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Plaintiffs, foreign nationals, alleged that they were tortured and otherwise mistreated by American civilian and military personnel while detained at Abu Ghraib. CACI, a corporation domiciled in the United States, contracted with the United States to provide private interrogators to interrogate detainees at Abu Ghraib. Plaintiffs alleged that CACI employees instigated, directed, participated in, encouraged, and aided and abetted conduct towards detainees that clearly violated federal and international law. The court concluded that the Supreme Court's decision in Kiobel v. Royal Dutch Petroleum Co. does not foreclose plaintiffs' claims under the Alien Tort Statute, 28 U.S.C. 1350, and that the district court erred in reaching a contrary conclusion. In light of Kiobel, the court held that plaintiffs' claims "touch and concern" the territory of the United States with sufficient force to displace the presumption against extraterritorial application of the Alien Tort Statute. Because the court was unable to determine whether the claims presented nonjusticiable political questions, the court did not reach the additional issue of the district court's dismissal of plaintiffs' common law claims. The court vacated the district court's judgment with respect to all plaintiffs' claims and remanded. View "Al Shimari v. CACI Premier Technology, Inc." on Justia Law

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Plaintiffs filed suit challenging a Maryland program subsidizing the participation of a new power plant in the federal wholesale energy market. Maryland's plan was ultimately formalized in the Generation Order. The district court agreed with plaintiffs' contention that the Maryland scheme was preempted under the Federal Power Act's (FPA), 16 U.S.C. 824(b)(1), authorizing provisions, which grant exclusive authority over interstate rates to FERC. The court concluded that the Generation Order is field preempted because it seeks to regulate a field that the FPA has occupied. The court also concluded that the Generation Order is conflict preempted because it conflicts with the auction rates approved by FERC and conflicts with PJM's new entry price adjustment (NEPA). Accordingly, the court held that the Generation Order was preempted under federal law and affirmed the judgment of the district court. View "PPL EnergyPlus, LLC v. Nazarian" on Justia Law

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Plaintiff, an assistant district attorney (ADA) for the county, filed suit under 42 U.S.C. 1983, against defendant, the elected district attorney (DA) during plaintiff's tenure, alleging that he was fired for exercising his free-speech rights in violation of the United States and North Carolina Constitutions. The district court granted summary judgment against defendants. The court reversed, concluding that the district court erred in granting summary judgment to defendant on the First Amendment claim on the basis of qualified immunity. A reasonable DA in defendant's position would have known that he could not fire an ADA running for public office for speaking publicly in his capacity as a candidate on matters of public concern when the speech was critical of a program that substantially reduced the DA's office's caseload but there was no reason to believe the speech would negatively impact the DA's office's efficiency. The court reversed the summary judgment on the state-law claims as well. View "Smith v. Gilchrist, III" on Justia Law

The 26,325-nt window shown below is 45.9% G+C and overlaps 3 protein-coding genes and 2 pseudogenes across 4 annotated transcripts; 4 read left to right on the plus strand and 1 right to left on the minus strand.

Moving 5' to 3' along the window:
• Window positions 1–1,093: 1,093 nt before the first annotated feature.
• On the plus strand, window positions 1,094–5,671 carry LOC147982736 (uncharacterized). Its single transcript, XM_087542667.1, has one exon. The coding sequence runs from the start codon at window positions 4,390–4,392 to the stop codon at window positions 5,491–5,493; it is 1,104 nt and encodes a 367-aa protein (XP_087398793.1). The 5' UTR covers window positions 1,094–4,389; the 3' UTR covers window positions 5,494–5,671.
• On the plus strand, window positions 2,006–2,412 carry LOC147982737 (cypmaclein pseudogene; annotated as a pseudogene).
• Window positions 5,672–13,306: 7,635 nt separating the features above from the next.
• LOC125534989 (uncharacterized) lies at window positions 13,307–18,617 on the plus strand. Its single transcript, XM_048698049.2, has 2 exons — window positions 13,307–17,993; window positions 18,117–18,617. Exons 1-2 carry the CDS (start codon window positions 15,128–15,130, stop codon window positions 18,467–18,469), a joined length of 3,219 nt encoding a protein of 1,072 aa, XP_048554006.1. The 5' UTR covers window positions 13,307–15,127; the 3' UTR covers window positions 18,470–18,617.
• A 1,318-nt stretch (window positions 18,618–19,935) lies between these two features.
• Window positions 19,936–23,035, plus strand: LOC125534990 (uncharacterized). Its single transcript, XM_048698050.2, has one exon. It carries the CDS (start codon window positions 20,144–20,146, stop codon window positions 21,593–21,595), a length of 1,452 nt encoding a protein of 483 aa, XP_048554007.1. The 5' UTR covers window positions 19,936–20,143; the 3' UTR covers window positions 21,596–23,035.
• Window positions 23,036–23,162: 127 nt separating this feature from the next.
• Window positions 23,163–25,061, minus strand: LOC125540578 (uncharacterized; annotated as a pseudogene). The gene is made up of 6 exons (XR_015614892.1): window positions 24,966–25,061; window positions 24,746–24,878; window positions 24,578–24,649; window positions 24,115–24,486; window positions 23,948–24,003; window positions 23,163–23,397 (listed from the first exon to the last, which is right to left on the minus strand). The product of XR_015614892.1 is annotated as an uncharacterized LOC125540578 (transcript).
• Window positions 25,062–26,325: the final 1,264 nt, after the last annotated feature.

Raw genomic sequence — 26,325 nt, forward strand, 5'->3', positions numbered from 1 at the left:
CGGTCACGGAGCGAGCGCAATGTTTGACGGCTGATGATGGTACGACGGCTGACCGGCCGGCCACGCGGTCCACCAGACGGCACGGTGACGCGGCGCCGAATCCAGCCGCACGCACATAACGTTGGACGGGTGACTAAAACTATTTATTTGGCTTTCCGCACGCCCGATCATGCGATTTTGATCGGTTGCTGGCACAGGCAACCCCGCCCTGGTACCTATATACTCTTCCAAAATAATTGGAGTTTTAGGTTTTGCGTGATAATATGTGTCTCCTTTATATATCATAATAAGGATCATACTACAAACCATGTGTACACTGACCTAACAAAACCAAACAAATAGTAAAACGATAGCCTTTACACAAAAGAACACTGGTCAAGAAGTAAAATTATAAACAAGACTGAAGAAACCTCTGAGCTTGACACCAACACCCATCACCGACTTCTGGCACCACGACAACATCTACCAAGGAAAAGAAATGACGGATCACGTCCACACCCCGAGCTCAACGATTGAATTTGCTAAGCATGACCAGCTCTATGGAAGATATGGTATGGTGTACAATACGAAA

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Plaintiff filed suit against her former employer for racial discrimination and retaliation in violation of Title VII of the Civil Rights Act of 1964 and 42 U.S.C. 1981. Plaintiff's claims were based on two conversations she had with a coworker where the coworker made racially derogatory and highly offensive comments. The court concluded that the district court did not err in excluding plaintiff's answers to interrogatories from consideration as part of the summary judgment record. The court also concluded that, while in the abstract, continued repetition of racial comments of the kind plaintiff's coworker made might have led to a hostile work environment, no allegation in the record suggested that a plan was in motion to create such an environment, let alone that such an environment was even likely to occur. Plaintiff had not presented evidence such that a reasonable juror could find that her workplace was permeated with discriminatory intimidation, ridicule, and insult that was sufficiently severe or pervasive to alter the conditions of her employment and create an abusive working environment. The statements at issue were singular and isolated. Accordingly, the court affirmed the district court's grant of defendants' motion for summary judgment View "Boyer-Liberto v. Fontainebleau Corp." on Justia Law

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Defendant appealed his conviction for possessing two firearms while being an unlawful user of and addicted to a controlled substance, in violation of 18 U.S.C. 922(g)(3). Defendant argued that section 922(g)(3) infringed his right to bear arms, in violation of the Second Amendment. The court affirmed the judgment of the district court, agreeing that the government adequately demonstrated a reasonable fit between its important interest in protecting the community from gun violence and section 922(g)(3), which disarms unlawful drug users and addicts. View "United States v. Carter" on Justia Law

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Plaintiff filed suit against her former employer, Dal-Tile, alleging claims of racial and sexual hostile work environment, constructive discharge, and common law obstruction of justice. On appeal, plaintiff challenged the district court's grant of summary judgment in favor of Dal-Tile. The court reversed the grant of summary judgment on the hostile work environment claims and remanded for further consideration because a reasonable fact-finder could find that there was an objectively hostile work environment based on both race and sex and that Dal-Tile knew or should have known of the harassment and failed to adequately respond. The court affirmed, however, the grant of summary judgment on the claims of constructive discharge and common law obstruction of justice. View "Freeman v. Dal-Tile Corp." on Justia Law